Bill Allowing Disabled Veterans to Collect Full Benefits Gets New Push from Supporters on Capitol Hill

Senate Veterans Affairs Committee Chairman Jon Tester
Senate Veterans Affairs Committee Chairman Jon Tester, D-Mont., at a news conference touting the Major Richard Star Act. (U.S. Senate photo)

Leading lawmakers and veterans groups are renewing their push for a bill that would dramatically expand benefits for veterans injured in combat.

The Major Richard Star Act, as the bill is called, would ensure all service members who medically retire have full access to both military retirement pay and Department of Veterans Affairs disability benefits. The bill had some momentum last year but has since stalled.

But veterans service organizations on Capitol Hill this week and lawmakers from both parties who are sponsoring the bill are now vowing to keep fighting until the bill crosses the finish line.

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"We're not going to stop until we fix this injustice for our veterans and their loved ones," Senate Veterans Affairs Committee Chairman Jon Tester, D-Mont., said at a news conference Tuesday afternoon alongside a throng of veterans.

"I know that the VSOs and the veteran community can come together, and they can help us get this done," Tester added. "We saw it with the PACT Act. We saw veterans step up and make a big difference and actually, the truth is, got the bill passed in the United States Senate. We're going to have to do it again with the Major Richard Star Act."

Right now, veterans with fewer than 20 years of service and a disability rating of less than 50% have their retirement pay reduced by a dollar for every dollar of disability pay they get.

Those rules mean an estimated 50,000 retirees are ineligible for concurrent benefits. The average offset was about $1,900 per month in 2022, according to the Congressional Budget Office.

The Major Richard Star Act would remove those restrictions so that all retirees with combat-related disabilities can collect their full retirement and disability benefits.

The bill's namesake was an Iraq and Afghanistan veteran who was forced to retire before 20 years of service after he was diagnosed with lung cancer he developed following burn pit exposure. Star died from cancer in 2021.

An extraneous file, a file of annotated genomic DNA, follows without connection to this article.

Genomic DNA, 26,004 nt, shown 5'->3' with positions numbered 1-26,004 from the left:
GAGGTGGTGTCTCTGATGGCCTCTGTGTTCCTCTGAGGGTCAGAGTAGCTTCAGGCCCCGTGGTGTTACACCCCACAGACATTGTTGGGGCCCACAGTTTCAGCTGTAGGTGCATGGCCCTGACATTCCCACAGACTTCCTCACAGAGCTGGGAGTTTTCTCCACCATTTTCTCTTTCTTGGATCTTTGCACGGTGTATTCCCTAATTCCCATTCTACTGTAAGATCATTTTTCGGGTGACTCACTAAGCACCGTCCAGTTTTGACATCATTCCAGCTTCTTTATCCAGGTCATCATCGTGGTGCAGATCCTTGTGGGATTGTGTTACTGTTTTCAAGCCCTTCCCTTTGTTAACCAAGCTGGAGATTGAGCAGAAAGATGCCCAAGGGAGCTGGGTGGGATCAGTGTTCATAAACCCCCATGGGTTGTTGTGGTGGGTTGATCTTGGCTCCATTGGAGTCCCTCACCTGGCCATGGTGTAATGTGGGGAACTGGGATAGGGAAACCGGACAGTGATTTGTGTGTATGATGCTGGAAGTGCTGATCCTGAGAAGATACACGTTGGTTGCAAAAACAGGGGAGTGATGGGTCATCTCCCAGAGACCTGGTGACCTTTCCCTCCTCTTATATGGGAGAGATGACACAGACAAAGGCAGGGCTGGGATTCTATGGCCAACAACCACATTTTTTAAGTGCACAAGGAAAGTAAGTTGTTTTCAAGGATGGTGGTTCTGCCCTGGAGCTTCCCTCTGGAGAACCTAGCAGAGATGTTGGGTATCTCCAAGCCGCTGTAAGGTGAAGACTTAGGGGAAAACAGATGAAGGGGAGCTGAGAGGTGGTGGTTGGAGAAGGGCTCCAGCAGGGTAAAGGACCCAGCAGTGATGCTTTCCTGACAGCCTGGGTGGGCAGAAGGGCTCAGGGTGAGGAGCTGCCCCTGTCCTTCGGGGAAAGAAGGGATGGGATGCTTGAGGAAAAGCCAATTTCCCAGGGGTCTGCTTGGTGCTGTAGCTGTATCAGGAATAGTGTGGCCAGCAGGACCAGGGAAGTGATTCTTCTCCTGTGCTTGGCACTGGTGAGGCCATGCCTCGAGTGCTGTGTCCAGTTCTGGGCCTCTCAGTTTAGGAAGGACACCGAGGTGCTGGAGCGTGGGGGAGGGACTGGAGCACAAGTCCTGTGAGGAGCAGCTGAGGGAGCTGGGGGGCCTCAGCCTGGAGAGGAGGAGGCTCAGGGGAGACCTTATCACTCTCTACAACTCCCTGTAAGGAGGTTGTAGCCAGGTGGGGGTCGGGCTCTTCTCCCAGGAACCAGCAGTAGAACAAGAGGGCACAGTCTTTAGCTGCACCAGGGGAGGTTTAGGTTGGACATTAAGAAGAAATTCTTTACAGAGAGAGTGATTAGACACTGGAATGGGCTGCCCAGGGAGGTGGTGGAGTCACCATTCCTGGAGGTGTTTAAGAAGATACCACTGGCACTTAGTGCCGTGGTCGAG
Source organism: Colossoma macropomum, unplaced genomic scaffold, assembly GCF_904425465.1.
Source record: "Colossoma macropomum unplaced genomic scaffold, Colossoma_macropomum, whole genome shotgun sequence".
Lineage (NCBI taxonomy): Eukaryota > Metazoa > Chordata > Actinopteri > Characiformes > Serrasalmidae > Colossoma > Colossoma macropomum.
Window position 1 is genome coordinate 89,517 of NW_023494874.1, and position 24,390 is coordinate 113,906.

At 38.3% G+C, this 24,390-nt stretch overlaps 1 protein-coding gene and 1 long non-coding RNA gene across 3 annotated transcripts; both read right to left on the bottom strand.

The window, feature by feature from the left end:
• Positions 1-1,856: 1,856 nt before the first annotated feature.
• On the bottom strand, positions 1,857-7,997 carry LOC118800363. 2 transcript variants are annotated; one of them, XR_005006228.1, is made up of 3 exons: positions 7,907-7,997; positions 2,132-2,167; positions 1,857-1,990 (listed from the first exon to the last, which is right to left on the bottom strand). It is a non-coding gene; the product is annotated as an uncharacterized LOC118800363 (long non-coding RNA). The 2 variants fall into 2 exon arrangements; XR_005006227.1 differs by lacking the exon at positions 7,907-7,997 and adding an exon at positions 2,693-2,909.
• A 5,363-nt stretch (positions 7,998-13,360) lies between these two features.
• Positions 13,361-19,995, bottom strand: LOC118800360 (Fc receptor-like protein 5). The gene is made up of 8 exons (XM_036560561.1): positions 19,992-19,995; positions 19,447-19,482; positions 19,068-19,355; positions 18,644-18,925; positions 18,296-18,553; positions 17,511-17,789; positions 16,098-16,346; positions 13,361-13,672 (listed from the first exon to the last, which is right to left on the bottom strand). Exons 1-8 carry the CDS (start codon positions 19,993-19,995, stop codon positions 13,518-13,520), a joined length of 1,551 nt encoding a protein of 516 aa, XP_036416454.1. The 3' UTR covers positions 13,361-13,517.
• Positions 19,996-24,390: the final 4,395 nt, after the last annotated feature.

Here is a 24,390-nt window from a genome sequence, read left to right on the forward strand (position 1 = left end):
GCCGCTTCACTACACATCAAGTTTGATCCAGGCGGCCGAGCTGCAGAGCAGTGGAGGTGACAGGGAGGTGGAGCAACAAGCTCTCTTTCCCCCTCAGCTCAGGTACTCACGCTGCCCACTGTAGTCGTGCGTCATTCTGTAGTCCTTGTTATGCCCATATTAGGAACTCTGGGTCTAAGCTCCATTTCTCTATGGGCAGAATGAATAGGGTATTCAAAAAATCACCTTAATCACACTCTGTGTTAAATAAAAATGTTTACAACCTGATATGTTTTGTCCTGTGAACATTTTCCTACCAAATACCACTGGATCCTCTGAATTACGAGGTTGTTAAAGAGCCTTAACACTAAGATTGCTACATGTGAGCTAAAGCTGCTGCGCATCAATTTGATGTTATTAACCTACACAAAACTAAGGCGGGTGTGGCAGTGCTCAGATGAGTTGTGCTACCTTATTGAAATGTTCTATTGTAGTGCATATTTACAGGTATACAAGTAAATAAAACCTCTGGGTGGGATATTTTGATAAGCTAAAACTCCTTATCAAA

"By far, Richard's greatest goal was to pass this," his widow, Tonya Star, said at Tuesday's news conference. "These men and women earned their retirements the hard way, and Richard made myself, along with many of you, promise that we would not stop until we got this done. It hasn't been an easy road to travel. I know many of you, like myself, were in offices today advocating for this bill. I cannot thank you enough for all of your support. We are closer than we have ever been. We're going to get it done this year."

The news conference was held ahead of Wednesday's start of the House and Senate Veterans Affairs committees' annual veterans service organizations hearings, where the groups were expected to advocate for the bill. Veterans groups also held private meetings with several congressional offices Tuesday to lobby for the bill.

The bill, which falls under the jurisdiction of both the Veterans Affairs and Armed Services committees, was advanced out of the House Armed Services Committee last year. It has also garnered more than 320 co-sponsors in the House and more than 70 in the Senate.

Despite the broad bipartisan support, there has been no movement on the bill since the House committee vote amid questions about how it would be paid for. The Congressional Budget Office has projected the legislation could cost an estimated $9.75 billion in what's known as mandatory spending over the next decade.

But supporters of the bill argue the country owes the benefits to its veterans, regardless of cost. Supporters said they are hoping to get the legislation attached to the annual defense policy bill that will move through Congress later this year and, if that doesn't work, look for any other legislative vehicle they can find.

"We're not going to rest until we pass the Richard Star Act," Rep. Gus Bilirakis, R-Fla., the lead House sponsor, said at the news conference. "This is a righteous cause."

Related: Lawmakers Advance Bill to Let Disabled Vets Collect Full Benefits, But Hurdles to Passage Remain

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